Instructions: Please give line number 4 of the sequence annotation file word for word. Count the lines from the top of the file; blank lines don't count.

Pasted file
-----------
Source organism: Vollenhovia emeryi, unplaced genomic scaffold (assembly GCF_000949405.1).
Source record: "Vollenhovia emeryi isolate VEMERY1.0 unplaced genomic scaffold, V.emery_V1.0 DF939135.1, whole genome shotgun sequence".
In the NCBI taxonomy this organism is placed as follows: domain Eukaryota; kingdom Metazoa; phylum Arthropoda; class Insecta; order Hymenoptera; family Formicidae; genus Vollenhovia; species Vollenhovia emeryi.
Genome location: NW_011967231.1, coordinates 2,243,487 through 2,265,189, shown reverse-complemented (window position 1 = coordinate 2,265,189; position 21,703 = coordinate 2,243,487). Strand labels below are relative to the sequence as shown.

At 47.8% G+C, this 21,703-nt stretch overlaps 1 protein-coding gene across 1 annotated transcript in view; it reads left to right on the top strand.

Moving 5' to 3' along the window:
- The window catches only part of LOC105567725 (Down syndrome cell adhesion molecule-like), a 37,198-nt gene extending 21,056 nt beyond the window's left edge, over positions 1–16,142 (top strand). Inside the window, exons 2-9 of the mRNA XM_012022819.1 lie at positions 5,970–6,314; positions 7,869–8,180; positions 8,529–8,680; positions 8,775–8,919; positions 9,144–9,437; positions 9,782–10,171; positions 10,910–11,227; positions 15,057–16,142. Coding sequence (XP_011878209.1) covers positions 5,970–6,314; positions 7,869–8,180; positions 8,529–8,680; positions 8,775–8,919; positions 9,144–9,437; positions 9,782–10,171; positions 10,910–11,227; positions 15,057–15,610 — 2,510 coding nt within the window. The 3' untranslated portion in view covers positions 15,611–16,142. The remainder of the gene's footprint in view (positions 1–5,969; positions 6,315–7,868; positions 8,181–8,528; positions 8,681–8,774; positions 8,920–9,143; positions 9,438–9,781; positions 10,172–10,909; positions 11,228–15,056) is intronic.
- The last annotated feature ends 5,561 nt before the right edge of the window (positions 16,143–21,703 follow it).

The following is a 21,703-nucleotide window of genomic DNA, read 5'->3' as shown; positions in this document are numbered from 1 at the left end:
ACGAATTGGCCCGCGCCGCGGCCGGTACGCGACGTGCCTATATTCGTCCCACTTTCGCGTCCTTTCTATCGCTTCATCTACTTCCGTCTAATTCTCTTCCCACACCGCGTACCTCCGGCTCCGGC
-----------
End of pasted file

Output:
Genome location: NW_011967231.1, coordinates 2,243,487 through 2,265,189, shown reverse-complemented (window position 1 = coordinate 2,265,189; position 21,703 = coordinate 2,243,487). Strand labels below are relative to the sequence as shown.